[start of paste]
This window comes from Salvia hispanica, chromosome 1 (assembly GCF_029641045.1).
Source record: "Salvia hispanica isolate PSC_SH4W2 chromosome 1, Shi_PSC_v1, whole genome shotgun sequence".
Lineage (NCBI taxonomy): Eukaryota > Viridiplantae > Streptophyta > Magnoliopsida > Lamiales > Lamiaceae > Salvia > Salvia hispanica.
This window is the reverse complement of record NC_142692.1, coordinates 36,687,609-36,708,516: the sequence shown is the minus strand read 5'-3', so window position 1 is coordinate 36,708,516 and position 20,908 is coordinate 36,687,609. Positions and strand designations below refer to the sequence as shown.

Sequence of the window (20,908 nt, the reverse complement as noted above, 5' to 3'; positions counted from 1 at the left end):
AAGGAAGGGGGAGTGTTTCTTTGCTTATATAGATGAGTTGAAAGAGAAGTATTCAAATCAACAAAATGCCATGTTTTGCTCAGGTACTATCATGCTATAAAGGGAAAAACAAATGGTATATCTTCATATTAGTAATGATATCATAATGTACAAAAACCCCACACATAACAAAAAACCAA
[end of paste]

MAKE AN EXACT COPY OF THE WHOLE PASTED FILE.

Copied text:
This window comes from Salvia hispanica, chromosome 1 (assembly GCF_029641045.1).
Source record: "Salvia hispanica isolate PSC_SH4W2 chromosome 1, Shi_PSC_v1, whole genome shotgun sequence".
Lineage (NCBI taxonomy): Eukaryota > Viridiplantae > Streptophyta > Magnoliopsida > Lamiales > Lamiaceae > Salvia > Salvia hispanica.
This window is the reverse complement of record NC_142692.1, coordinates 36,687,609-36,708,516: the sequence shown is the minus strand read 5'-3', so window position 1 is coordinate 36,708,516 and position 20,908 is coordinate 36,687,609. Positions and strand designations below refer to the sequence as shown.

Sequence of the window (20,908 nt, the reverse complement as noted above, 5' to 3'; positions counted from 1 at the left end):
AAGGAAGGGGGAGTGTTTCTTTGCTTATATAGATGAGTTGAAAGAGAAGTATTCAAATCAACAAAATGCCATGTTTTGCTCAGGTACTATCATGCTATAAAGGGAAAAACAAATGGTATATCTTCATATTAGTAATGATATCATAATGTACAAAAACCCCACACATAACAAAAAACCAA